CHI-WEB Archives

ACM SIGCHI WWW Human Factors (Open Discussion)


Options: Use Forum View

Use Monospaced Font
Show Text Part by Default
Show All Mail Headers

Message: [<< First] [< Prev] [Next >] [Last >>]
Topic: [<< First] [< Prev] [Next >] [Last >>]
Author: [<< First] [< Prev] [Next >] [Last >>]

Print Reply
Tony Costa <[log in to unmask]>
Reply To:
Tony Costa <[log in to unmask]>
Fri, 22 Jan 1999 17:22:35 -0600
TEXT/PLAIN (36 lines)
On Fri, 22 Jan 1999, Gray Kuglen wrote:

> Lastly, and I'm probably gonna get flack on this one, force feed them.
> On the search page do as much of the work for them as possible using
> drop down lists/menus, check boxes etc.. From my experience the general
> public has not caught on to Boolean Operators. If you give someone
> just a blank box, their gonna draw a blank.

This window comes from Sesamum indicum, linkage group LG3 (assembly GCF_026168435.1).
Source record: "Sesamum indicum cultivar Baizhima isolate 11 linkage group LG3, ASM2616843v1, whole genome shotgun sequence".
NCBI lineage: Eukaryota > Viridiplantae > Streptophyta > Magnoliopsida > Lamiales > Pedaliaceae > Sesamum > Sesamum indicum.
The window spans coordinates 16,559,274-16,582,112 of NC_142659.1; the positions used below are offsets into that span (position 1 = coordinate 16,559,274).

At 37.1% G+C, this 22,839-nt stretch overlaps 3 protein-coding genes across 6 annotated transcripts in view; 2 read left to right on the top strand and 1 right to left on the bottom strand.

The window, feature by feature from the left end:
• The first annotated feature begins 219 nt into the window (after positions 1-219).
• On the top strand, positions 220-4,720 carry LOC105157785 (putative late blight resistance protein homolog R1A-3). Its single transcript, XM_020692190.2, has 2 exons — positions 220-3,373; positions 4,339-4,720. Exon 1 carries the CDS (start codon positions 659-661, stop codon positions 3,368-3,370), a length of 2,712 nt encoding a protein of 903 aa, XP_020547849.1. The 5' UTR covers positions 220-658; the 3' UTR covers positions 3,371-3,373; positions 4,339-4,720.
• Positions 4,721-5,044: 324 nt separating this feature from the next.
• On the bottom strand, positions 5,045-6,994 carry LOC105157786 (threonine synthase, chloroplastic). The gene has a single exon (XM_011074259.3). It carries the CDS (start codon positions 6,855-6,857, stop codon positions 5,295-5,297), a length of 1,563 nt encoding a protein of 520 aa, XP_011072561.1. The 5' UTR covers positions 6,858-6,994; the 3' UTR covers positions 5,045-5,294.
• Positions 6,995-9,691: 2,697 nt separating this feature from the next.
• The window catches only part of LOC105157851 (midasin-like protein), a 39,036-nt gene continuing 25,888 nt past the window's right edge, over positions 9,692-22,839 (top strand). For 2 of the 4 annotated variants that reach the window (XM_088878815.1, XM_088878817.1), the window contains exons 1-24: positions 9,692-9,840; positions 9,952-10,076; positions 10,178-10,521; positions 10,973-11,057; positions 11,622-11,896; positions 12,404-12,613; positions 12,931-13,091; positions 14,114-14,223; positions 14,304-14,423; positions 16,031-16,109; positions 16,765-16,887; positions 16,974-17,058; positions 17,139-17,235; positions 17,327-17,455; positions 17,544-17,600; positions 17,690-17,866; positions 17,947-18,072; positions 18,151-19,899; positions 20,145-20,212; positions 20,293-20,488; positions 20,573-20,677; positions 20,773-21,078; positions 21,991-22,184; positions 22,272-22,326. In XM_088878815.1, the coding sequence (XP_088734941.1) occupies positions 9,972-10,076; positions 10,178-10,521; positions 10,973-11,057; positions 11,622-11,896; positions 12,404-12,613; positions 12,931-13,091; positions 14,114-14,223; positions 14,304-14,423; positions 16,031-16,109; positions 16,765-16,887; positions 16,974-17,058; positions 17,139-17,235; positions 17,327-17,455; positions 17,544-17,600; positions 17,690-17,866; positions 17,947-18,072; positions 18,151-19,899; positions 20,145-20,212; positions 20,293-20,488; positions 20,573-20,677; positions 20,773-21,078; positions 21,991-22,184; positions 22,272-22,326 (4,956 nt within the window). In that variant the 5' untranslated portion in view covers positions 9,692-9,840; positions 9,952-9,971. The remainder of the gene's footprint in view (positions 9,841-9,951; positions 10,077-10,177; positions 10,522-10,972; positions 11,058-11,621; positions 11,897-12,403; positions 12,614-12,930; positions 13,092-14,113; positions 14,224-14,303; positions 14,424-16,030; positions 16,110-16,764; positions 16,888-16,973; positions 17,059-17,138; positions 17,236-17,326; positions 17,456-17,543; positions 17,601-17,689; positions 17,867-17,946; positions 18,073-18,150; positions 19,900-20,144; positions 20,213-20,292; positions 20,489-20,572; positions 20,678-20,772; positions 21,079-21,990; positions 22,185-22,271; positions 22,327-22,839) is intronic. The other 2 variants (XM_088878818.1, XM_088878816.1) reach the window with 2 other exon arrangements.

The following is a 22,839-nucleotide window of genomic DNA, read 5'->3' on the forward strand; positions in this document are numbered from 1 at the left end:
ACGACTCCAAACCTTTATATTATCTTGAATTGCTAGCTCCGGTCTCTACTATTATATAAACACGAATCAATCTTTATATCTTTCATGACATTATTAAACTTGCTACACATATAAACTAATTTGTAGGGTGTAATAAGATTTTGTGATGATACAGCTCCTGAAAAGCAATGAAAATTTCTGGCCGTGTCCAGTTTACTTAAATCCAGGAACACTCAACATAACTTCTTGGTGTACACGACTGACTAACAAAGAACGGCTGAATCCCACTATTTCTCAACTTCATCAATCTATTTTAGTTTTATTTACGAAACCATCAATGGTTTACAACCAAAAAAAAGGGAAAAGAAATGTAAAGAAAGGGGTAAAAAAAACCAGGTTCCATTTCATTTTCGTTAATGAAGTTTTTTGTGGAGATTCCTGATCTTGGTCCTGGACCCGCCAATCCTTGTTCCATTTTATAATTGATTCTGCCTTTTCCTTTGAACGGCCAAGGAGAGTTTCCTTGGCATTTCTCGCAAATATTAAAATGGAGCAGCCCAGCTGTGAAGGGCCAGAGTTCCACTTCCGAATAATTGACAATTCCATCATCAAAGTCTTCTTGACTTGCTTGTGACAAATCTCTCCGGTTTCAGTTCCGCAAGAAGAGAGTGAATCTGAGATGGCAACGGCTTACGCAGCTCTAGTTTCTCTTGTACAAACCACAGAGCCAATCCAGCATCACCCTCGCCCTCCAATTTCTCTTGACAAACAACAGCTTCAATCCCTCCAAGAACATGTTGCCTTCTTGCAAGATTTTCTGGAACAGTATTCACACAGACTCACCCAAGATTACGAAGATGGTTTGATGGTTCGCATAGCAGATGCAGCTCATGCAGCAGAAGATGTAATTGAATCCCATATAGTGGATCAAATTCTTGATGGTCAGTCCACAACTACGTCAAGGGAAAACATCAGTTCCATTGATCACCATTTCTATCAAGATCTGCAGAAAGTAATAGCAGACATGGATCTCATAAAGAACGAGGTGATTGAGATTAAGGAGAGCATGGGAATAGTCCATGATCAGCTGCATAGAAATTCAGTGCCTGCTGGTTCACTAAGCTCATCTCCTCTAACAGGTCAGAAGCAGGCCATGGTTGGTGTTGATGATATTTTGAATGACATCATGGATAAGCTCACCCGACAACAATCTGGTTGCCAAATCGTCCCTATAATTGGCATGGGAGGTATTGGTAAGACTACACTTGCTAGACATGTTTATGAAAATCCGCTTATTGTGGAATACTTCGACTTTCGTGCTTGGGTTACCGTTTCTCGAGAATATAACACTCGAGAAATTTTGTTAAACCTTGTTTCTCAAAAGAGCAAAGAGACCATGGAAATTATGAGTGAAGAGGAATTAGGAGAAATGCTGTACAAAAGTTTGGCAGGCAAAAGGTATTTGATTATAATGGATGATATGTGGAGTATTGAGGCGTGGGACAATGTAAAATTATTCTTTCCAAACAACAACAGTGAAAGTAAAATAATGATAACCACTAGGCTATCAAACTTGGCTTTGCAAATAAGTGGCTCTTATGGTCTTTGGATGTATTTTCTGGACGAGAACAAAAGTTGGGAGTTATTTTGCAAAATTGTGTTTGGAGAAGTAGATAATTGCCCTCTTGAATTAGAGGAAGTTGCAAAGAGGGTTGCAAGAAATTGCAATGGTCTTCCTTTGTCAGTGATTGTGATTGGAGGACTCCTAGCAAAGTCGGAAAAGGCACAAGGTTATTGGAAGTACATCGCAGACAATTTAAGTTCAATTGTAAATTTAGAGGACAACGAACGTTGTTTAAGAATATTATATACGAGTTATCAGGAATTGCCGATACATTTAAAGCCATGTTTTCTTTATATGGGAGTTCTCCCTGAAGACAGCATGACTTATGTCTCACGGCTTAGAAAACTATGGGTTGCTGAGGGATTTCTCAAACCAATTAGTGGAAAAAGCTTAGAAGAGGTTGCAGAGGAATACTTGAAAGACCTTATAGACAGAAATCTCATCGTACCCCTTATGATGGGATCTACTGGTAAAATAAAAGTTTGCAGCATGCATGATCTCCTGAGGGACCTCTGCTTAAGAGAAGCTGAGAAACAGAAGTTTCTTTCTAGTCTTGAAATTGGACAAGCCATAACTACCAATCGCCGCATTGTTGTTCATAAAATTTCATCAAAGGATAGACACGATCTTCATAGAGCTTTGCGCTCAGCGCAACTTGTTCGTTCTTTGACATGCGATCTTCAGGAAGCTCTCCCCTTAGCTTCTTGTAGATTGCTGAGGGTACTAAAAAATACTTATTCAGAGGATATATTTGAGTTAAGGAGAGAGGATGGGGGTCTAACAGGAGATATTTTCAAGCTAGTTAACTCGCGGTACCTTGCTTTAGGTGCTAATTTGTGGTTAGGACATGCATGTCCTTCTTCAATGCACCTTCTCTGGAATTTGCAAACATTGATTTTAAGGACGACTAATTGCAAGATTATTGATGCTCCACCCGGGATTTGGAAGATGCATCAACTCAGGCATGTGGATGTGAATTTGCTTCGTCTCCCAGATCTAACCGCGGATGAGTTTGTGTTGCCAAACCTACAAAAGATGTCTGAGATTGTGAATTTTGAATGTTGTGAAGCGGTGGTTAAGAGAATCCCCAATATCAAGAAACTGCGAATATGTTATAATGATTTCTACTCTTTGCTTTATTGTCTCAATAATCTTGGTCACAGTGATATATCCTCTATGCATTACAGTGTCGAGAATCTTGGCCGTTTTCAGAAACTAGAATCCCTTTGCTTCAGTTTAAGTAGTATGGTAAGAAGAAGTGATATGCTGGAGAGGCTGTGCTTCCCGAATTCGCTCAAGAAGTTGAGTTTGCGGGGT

I can't agree more on this point. There is little I hate more than
teaching people how to use boolean operators. Any why should they have to
learn how to use them?

This does not mean throwing out the ability to do boolean searches
however. For people who have the knowledge to construct accurate queries,
they are essential.

What I would recommend is providing multiple search mechanisms,
boolean searches being just one of them. It has been my experience that
people have very different ways of searching for items. The trick is to
identify the three or four methods that cover the majority of people.
These three methods should be significantly distince from one another. For
example: a boolean or keyword search, a topical hierarchal tree (like
yahoo uses), and a natural language query ('How many people live in Paris,

No one search method will ever be effective for all people; there are too
many variables: technical expertise, personality type, familiarity with a
given topic, etc.


PS - Sorry if this diverges from the original topic.